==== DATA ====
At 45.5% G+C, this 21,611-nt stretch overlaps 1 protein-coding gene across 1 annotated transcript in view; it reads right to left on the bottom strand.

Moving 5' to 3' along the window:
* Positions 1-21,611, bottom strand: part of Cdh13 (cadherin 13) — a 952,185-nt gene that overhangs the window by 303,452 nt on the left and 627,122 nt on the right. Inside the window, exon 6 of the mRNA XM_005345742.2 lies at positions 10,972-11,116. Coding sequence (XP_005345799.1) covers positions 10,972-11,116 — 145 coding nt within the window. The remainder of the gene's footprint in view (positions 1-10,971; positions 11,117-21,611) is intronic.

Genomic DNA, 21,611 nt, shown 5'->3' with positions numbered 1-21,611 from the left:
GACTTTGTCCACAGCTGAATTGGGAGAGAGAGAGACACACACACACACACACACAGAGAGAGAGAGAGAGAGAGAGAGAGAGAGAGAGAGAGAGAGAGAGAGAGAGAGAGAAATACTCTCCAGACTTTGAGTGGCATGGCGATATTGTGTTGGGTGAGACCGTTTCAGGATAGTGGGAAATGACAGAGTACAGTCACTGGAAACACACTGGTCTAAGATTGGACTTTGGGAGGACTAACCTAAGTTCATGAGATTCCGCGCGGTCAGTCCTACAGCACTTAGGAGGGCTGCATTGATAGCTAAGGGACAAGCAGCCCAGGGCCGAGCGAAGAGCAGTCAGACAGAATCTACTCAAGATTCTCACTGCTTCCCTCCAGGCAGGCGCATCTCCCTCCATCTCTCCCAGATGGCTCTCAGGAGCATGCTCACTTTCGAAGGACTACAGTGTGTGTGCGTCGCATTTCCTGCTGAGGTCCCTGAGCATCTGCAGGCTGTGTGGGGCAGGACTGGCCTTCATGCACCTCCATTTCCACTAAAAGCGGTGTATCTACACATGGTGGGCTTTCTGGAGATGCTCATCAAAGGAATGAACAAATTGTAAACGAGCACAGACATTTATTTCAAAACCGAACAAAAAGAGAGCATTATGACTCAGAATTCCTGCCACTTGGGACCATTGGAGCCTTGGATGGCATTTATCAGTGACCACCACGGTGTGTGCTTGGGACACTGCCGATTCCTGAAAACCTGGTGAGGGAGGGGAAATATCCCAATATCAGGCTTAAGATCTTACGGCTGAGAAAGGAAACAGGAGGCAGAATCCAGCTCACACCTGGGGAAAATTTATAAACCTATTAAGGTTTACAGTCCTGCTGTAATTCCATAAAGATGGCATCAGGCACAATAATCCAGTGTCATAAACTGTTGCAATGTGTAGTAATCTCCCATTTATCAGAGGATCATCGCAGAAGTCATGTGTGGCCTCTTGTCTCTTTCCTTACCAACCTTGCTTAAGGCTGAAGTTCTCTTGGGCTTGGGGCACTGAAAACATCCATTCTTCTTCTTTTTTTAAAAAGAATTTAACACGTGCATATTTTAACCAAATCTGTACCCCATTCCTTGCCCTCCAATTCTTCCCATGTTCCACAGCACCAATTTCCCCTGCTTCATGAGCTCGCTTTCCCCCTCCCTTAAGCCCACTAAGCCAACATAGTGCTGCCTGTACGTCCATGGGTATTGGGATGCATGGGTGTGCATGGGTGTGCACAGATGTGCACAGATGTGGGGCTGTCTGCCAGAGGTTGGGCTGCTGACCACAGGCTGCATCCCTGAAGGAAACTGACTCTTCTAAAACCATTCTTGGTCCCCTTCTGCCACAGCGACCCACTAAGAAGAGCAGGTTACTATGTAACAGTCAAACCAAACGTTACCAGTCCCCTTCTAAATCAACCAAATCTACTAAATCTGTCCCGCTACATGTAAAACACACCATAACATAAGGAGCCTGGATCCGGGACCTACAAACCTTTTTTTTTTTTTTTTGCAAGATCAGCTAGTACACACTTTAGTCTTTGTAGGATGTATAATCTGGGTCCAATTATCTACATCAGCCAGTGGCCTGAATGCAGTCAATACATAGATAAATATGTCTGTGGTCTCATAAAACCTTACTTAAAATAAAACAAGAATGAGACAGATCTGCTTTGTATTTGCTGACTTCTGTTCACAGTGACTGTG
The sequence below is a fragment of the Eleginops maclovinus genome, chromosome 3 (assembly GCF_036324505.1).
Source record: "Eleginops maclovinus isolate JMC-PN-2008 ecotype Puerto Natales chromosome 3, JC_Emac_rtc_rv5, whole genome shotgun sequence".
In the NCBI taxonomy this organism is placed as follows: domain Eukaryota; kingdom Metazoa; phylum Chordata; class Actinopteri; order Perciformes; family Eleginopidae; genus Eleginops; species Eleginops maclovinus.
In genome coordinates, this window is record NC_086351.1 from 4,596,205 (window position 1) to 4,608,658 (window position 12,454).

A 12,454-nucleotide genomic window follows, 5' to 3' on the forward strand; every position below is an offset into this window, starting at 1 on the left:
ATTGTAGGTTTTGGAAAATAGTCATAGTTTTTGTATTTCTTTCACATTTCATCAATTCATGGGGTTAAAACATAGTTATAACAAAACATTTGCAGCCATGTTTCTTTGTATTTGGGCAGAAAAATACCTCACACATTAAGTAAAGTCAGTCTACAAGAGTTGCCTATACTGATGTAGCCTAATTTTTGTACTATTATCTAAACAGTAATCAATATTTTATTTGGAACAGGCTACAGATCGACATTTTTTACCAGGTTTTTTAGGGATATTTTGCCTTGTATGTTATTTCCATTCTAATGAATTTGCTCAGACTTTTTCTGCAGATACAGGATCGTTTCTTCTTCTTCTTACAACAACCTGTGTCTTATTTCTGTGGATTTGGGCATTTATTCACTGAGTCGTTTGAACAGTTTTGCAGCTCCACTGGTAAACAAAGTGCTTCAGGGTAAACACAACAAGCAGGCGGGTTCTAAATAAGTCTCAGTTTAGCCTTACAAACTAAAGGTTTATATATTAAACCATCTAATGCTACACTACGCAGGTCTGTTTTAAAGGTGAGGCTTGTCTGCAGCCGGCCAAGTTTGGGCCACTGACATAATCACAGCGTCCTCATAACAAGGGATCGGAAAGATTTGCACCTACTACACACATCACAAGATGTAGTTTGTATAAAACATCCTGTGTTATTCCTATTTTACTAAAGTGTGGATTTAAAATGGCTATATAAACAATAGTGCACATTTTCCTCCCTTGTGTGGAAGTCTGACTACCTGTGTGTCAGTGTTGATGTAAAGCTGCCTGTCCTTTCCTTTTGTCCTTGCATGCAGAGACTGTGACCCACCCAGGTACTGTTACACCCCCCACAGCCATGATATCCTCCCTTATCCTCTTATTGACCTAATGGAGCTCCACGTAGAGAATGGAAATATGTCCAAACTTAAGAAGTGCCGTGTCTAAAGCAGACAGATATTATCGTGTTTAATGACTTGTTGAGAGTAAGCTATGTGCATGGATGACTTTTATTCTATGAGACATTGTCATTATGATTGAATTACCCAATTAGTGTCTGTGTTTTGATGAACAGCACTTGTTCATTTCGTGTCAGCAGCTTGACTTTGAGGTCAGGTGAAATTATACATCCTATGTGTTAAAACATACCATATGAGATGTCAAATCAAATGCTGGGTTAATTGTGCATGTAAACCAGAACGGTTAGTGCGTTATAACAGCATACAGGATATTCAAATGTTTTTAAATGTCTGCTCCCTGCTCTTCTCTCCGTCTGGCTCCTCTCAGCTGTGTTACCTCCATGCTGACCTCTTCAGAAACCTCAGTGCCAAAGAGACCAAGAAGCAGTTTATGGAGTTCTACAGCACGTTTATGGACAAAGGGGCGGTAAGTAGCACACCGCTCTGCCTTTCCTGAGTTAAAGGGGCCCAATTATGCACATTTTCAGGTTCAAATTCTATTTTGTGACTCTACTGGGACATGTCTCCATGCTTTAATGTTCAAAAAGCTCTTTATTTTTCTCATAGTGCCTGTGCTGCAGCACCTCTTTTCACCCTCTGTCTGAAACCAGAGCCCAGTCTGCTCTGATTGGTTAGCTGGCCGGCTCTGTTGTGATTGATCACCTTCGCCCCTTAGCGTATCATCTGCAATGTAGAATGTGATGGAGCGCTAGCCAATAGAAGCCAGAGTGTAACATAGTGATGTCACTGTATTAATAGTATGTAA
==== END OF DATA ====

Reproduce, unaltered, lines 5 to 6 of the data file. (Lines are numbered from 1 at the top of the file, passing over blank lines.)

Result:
GACTTTGTCCACAGCTGAATTGGGAGAGAGAGAGACACACACACACACACACACAGAGAGAGAGAGAGAGAGAGAGAGAGAGAGAGAGAGAGAGAGAGAGAGAGAGAGAGAAATACTCTCCAGACTTTGAGTGGCATGGCGATATTGTGTTGGGTGAGACCGTTTCAGGATAGTGGGAAATGACAGAGTACAGTCACTGGAAACACACTGGTCTAAGATTGGACTTTGGGAGGACTAACCTAAGTTCATGAGATTCCGCGCGGTCAGTCCTACAGCACTTAGGAGGGCTGCATTGATAGCTAAGGGACAAGCAGCCCAGGGCCGAGCGAAGAGCAGTCAGACAGAATCTACTCAAGATTCTCACTGCTTCCCTCCAGGCAGGCGCATCTCCCTCCATCTCTCCCAGATGGCTCTCAGGAGCATGCTCACTTTCGAAGGACTACAGTGTGTGTGCGTCGCATTTCCTGCTGAGGTCCCTGAGCATCTGCAGGCTGTGTGGGGCAGGACTGGCCTTCATGCACCTCCATTTCCACTAAAAGCGGTGTATCTACACATGGTGGGCTTTCTGGAGATGCTCATCAAAGGAATGAACAAATTGTAAACGAGCACAGACATTTATTTCAAAACCGAACAAAAAGAGAGCATTATGACTCAGAATTCCTGCCACTTGGGACCATTGGAGCCTTGGATGGCATTTATCAGTGACCACCACGGTGTGTGCTTGGGACACTGCCGATTCCTGAAAACCTGGTGAGGGAGGGGAAATATCCCAATATCAGGCTTAAGATCTTACGGCTGAGAAAGGAAACAGGAGGCAGAATCCAGCTCACACCTGGGGAAAATTTATAAACCTATTAAGGTTTACAGTCCTGCTGTAATTCCATAAAGATGGCATCAGGCACAATAATCCAGTGTCATAAACTGTTGCAATGTGTAGTAATCTCCCATTTATCAGAGGATCATCGCAGAAGTCATGTGTGGCCTCTTGTCTCTTTCCTTACCAACCTTGCTTAAGGCTGAAGTTCTCTTGGGCTTGGGGCACTGAAAACATCCATTCTTCTTCTTTTTTTAAAAAGAATTTAACACGTGCATATTTTAACCAAATCTGTACCCCATTCCTTGCCCTCCAATTCTTCCCATGTTCCACAGCACCAATTTCCCCTGCTTCATGAGCTCGCTTTCCCCCTCCCTTAAGCCCACTAAGCCAACATAGTGCTGCCTGTACGTCCATGGGTATTGGGATGCATGGGTGTGCATGGGTGTGCACAGATGTGCACAGATGTGGGGCTGTCTGCCAGAGGTTGGGCTGCTGACCACAGGCTGCATCCCTGAAGGAAACTGACTCTTCTAAAACCATTCTTGGTCCCCTTCTGCCACAGCGACCCACTAAGAAGAGCAGGTTACTATGTAACAGTCAAACCAAACGTTACCAGTCCCCTTCTAAATCAACCAAATCTACTAAATCTGTCCCGCTACATGTAAAACACACCATAACATAAGGAGCCTGGATCCGGGACCTACAAACCTTTTTTTTTTTTTTTTGCAAGATCAGCTAGTACACACTTTAGTCTTTGTAGGATGTATAATCTGGGTCCAATTATCTACATCAGCCAGTGGCCTGAATGCAGTCAATACATAGATAAATATGTCTGTGGTCTCATAAAACCTTACTTAAAATAAAACAAGAATGAGACAGATCTGCTTTGTATTTGCTGACTTCTGTTCACAGTGACTGTG
The sequence below is a fragment of the Eleginops maclovinus genome, chromosome 3 (assembly GCF_036324505.1).